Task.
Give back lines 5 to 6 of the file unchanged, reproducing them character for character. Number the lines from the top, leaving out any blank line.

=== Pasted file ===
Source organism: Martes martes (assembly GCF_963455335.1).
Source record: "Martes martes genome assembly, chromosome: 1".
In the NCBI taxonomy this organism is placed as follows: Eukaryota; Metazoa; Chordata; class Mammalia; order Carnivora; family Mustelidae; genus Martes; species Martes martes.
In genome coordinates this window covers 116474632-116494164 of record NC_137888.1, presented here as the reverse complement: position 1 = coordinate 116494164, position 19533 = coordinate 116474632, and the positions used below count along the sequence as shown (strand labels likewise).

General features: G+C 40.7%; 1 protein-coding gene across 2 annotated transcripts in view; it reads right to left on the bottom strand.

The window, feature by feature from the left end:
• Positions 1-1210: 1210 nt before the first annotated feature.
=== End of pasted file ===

General features: G+C 40.7%; 1 protein-coding gene across 2 annotated transcripts in view; it reads right to left on the bottom strand.

The window, feature by feature from the left end: